Black First Land First (BLF) president Andile Mngxitama, right, and BLF deputy president Zanele Lwana address supporters. Picture: Itumeleng English/African News Agency (ANA)
Black First Land First (BLF) president Andile Mngxitama, right, and BLF deputy president Zanele Lwana address supporters. Picture: Itumeleng English/African News Agency (ANA)

IEC registers BLF again after party amends constitution

By Bongani Nkosi Time of article published Nov 25, 2020

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Johannesburg - Black First Land First has again been registered by the Electoral Commission (IEC) as a political party that can contest elections.

The party was deregistered a year ago, after the Electoral Court ruled in favour of an application to remove it from the IEC’s books.

This came after the Freedom Front Plus dragged the BLF and the IEC to the court after it argued that the BLF’s registration in 2016 was irregular because the party’s original constitution violated the Electoral Commission Act by limiting membership to black people.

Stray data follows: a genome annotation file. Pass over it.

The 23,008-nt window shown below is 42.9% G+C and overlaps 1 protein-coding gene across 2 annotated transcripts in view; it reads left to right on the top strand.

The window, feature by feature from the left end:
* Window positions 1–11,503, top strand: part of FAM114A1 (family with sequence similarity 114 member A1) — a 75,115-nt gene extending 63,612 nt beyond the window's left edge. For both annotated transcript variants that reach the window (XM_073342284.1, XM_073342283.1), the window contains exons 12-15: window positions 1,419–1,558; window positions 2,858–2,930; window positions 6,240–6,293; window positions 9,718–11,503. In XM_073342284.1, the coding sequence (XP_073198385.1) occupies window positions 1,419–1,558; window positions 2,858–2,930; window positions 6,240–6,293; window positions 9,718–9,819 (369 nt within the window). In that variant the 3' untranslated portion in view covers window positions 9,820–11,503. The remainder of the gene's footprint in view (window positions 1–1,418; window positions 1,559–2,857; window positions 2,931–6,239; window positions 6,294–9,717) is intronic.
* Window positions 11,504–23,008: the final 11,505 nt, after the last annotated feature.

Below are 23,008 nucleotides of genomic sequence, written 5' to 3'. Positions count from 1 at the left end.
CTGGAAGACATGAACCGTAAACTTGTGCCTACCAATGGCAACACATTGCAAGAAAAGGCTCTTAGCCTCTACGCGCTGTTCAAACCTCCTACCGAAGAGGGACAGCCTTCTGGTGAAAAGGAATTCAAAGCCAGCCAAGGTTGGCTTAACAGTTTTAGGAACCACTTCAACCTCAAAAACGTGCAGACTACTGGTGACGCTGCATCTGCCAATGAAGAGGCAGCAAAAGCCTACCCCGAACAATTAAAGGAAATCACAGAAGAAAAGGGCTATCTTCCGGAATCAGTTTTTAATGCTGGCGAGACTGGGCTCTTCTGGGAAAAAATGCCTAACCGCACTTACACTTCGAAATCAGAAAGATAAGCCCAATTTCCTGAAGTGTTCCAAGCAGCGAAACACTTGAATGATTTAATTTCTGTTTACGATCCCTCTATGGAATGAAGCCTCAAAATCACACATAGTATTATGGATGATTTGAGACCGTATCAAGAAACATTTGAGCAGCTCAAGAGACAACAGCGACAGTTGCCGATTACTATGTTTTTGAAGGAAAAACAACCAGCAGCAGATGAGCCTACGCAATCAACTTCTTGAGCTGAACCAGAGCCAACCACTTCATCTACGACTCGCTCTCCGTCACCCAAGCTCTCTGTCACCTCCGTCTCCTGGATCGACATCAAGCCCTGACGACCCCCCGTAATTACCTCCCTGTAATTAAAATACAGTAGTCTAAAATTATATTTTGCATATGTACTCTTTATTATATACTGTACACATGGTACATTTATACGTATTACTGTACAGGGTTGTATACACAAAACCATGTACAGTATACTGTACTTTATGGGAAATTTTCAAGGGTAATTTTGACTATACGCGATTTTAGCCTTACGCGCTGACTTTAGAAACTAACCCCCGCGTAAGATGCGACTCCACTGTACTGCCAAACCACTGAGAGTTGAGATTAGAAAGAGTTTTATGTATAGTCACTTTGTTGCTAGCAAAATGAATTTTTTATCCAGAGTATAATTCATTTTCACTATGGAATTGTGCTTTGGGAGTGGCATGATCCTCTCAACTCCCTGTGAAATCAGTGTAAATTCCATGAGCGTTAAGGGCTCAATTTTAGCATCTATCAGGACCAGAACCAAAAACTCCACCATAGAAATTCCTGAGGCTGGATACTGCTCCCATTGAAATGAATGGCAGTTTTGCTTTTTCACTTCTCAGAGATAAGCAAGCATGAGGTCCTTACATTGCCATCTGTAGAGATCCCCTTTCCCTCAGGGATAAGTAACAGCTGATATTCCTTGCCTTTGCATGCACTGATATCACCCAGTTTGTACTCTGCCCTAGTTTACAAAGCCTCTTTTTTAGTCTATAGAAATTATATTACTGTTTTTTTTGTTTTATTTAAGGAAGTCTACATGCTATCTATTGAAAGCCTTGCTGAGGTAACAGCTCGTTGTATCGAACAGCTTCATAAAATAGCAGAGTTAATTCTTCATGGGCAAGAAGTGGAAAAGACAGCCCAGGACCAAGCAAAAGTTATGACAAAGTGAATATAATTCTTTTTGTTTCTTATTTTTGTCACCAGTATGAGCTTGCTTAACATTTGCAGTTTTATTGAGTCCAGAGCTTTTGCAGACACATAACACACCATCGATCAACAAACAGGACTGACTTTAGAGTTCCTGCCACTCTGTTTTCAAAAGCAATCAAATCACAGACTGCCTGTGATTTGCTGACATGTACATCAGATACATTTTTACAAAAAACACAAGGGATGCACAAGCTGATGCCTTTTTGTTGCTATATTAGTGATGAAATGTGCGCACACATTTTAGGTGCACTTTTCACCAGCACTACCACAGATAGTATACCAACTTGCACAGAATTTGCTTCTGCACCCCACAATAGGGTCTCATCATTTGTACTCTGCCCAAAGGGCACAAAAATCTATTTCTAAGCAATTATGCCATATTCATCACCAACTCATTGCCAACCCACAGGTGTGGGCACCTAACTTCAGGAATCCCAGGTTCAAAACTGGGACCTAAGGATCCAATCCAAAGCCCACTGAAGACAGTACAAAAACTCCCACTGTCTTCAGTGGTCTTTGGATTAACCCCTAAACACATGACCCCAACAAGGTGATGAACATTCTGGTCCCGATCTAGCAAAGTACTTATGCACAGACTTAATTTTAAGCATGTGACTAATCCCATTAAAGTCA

The BLF’s constitution stated its membership could only come from the “African communities, the so-called Coloured communities and so-called Indian communities” which were defined as black by the founder of the Black Consciousness Movement, Steve Biko.

The IEC re-registered the BLF on November 16, a notice gazetted on Tuesday showed.

The party, which contested the May 2019 elections and could not get enough votes for a National Assembly seat, was one of 11 parties registered between October and November.

The notice read: “The Chief Electoral Officer hereby publishes the particulars set out in the Schedule, of political parties that have been registered in terms of Sections 15(1) and 15A (1) respectively, of that Act.”

This section meant registration of a party had been finalised.

IEC spokesperson Kate Bapela did not respond to questions sent on e-mail and WhatsApp on Wednesday morning.

BLF president Andile Mngxitama said no one was ever going to stop the party from representing the people of South Africa.

“Our people await us. Nothing is going to stop the BLF from representing the people of this country. Evil schemes will not work,” he said.

Mngxitama was cagey about whether the party had reviewed its constitution to allow white people to join.

He said registering the party again was fulfilling a mandate its leaders received from a conference held in December.

“We had a mandate to meet the requirements of the IEC,” he said.

“We remain a revolutionary movement that is black first. As you can see, that’s still our name,” said Mngxitama.

“The logo has not changed. We have met the requirements of the IEC. That’s the mandate we got.”

@BonganiNkosi87

The Star

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